The Maricopa County Board of Supervisors is pressing County Attorney Andrew Thomas’ office to release how much public money it spent last week to distribute thousands of crime prevention booklets prominently featuring his name and likeness.
Four days after the thick pamphlets were inserted into local editions of The Arizona Republic and East Valley and Scottsdale Tribunes, Thomas’ office has not said how much they cost, how many were printed and if he plans any further distribution.
Supervisor Don Stapley, R-District 2 of Mesa, said Tuesday the county attorney’s office should turn over that information quickly.
“We’d like to find out if we can stop this from happening in the future,” he said. “We need to trace the funding back and see if there’s anything we can do.”
He went on to criticize elected officials who use publicly funded advertisement campaigns to promote their names for political gain.
Although he stopped short of accusing Thomas of doing that, he did say he would support a state law banning the practice. But he cautioned that any law shouldn’t “hamstring” elected officials by banning them from appearing in any publicly funded advertisement.
Stapley, along with other supervisors such as Fulton Brock, R-District 1 of Chandler, has appeared in commercials that were paid for with taxpayer money. Most recently, there was an advertisement for the county flood district, warning the public of the dangers of floodwaters.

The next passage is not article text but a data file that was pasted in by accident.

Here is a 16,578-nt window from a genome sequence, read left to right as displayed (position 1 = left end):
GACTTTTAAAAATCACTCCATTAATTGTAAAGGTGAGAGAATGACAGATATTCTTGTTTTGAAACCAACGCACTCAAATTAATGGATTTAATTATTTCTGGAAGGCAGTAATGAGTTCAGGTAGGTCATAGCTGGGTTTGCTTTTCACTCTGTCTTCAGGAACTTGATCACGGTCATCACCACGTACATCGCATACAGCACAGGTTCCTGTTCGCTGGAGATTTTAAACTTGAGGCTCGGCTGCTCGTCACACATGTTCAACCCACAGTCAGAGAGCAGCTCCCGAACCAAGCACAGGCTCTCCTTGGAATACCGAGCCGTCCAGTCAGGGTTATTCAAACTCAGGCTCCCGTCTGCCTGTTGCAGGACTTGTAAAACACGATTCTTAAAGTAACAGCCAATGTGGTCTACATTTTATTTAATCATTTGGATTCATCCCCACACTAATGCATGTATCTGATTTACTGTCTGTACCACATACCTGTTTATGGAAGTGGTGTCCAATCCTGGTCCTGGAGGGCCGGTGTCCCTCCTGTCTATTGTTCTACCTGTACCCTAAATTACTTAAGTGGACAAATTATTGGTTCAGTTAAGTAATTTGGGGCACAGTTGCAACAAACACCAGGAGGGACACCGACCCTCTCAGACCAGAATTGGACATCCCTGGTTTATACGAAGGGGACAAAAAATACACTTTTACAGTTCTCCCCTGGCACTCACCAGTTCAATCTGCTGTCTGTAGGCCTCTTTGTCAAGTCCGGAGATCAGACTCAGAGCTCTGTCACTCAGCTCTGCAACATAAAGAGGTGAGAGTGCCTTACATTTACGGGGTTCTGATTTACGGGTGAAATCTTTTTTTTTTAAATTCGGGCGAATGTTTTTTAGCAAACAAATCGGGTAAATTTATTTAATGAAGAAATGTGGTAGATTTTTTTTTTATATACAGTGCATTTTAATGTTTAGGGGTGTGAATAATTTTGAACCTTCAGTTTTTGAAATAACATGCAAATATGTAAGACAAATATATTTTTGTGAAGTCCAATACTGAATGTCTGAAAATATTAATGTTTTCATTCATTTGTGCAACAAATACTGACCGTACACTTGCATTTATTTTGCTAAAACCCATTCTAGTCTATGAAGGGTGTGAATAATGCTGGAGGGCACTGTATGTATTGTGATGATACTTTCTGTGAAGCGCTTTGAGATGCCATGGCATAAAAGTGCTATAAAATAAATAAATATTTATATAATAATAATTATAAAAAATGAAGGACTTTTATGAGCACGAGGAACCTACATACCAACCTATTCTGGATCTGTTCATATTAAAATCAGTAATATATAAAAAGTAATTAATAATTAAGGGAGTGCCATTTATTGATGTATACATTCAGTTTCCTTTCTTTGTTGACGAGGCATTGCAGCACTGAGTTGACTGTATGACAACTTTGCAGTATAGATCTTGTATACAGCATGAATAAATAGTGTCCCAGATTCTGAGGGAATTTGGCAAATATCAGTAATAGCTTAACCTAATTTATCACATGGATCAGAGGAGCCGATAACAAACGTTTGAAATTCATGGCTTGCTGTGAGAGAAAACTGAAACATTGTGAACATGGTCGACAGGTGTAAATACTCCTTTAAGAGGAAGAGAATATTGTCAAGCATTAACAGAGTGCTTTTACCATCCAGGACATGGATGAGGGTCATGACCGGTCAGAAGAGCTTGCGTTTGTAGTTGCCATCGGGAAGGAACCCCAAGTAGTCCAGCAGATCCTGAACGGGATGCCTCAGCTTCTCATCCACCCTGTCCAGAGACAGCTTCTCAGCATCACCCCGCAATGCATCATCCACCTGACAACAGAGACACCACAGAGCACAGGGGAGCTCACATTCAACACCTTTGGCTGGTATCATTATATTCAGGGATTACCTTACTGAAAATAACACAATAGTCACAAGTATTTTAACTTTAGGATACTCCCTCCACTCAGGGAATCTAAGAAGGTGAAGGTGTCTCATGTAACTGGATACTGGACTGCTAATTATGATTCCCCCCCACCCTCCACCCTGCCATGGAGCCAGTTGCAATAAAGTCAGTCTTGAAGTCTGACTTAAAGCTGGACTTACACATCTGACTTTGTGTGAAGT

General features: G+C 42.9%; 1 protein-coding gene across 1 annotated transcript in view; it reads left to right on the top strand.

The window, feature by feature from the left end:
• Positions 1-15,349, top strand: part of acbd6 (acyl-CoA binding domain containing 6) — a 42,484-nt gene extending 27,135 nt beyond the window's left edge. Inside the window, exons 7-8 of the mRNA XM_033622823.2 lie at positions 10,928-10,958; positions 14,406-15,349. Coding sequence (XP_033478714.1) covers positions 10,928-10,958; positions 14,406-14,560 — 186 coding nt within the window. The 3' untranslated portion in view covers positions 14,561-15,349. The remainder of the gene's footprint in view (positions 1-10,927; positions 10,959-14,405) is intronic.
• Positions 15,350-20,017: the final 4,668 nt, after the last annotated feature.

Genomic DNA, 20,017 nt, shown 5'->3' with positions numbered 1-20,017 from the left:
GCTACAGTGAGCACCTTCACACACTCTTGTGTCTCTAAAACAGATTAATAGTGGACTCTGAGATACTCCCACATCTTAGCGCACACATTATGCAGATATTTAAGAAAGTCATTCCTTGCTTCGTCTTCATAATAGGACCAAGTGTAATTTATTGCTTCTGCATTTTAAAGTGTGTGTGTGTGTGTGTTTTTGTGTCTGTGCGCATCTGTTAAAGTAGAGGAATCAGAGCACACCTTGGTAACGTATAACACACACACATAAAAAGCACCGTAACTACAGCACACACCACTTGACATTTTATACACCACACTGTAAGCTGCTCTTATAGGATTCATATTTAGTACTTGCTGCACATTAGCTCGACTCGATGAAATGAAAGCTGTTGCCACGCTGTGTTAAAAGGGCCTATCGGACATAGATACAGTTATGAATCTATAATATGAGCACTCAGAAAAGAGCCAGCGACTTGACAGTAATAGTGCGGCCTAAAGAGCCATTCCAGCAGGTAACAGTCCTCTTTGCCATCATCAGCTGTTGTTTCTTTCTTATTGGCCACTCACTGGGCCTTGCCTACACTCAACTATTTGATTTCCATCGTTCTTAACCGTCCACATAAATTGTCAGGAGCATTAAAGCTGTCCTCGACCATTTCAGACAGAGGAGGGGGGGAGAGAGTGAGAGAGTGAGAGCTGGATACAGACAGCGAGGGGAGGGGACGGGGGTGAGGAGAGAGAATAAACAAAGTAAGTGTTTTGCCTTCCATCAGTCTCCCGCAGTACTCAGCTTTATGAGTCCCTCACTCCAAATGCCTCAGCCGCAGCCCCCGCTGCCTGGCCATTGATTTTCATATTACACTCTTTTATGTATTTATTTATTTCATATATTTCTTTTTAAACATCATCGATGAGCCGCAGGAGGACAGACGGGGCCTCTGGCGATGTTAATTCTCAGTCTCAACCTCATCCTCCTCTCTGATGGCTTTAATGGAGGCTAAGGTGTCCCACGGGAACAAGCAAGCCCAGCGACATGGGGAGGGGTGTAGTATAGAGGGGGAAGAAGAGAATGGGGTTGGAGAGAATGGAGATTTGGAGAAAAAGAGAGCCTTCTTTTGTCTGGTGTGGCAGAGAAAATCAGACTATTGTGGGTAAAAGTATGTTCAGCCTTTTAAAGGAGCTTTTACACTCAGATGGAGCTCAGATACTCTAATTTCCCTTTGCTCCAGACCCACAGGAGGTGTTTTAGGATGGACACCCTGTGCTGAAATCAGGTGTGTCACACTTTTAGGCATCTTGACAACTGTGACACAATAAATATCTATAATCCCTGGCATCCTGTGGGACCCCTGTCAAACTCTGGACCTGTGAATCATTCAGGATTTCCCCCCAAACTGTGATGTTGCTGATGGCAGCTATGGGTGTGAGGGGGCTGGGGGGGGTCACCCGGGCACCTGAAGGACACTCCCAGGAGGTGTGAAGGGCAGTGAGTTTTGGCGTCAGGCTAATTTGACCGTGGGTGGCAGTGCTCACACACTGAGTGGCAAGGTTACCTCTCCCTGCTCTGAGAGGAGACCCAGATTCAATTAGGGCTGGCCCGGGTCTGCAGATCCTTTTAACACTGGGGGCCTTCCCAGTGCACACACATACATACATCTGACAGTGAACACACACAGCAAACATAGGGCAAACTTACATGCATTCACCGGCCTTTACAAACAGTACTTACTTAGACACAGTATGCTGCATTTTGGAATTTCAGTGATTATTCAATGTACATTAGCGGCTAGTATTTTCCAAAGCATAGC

“There is a line between promoting yourself politically and communicating with the public,” he said.
The 45-page Road Map to Crime Prevention was sent out as the county struggles with a large budget deficit that could force the county to lay off employees.
Thomas’ name is displayed on the cover, and a picture of him smiling appears next to a note explaining the reason for the handbook.
The guide also includes information on various crime-related topics as well as contact information for local police agencies and crime prevention and victims agencies.
On the back page, Thomas claims the money for the booklet was provided by the board — a claim that has some of the supervisors upset.
While the board votes to approve the department’s budget each year, it doesn’t don’t know every detail. For the current fiscal year, the board approved a $70.6 million General Fund budget for the county attorney.
Lisa Graham Keegan, a county spokeswoman, said it’s “misleading” to say the supervisors approved the money because they were never told about the guidebook. Once their budget is approved by the board, she said officials have a lot of discretion when it comes to spending.
Deanne Poulos, the board’s communications director, said officials with Thomas’ office informed the county on Tuesday the money came from its general fund budget, but had not released any other details relating to the overall cost of the project. Mike Anthony Scerbo, a spokesman for Thomas, would not say when further information would be provided.
Thomas, who is up for re-election in November, has recently come under scrutiny for spending $2.5 million on public service advertisements that feature him. He has been using money seized from criminal prosecutions to pay for high-profile advertisements on television, radio and print media.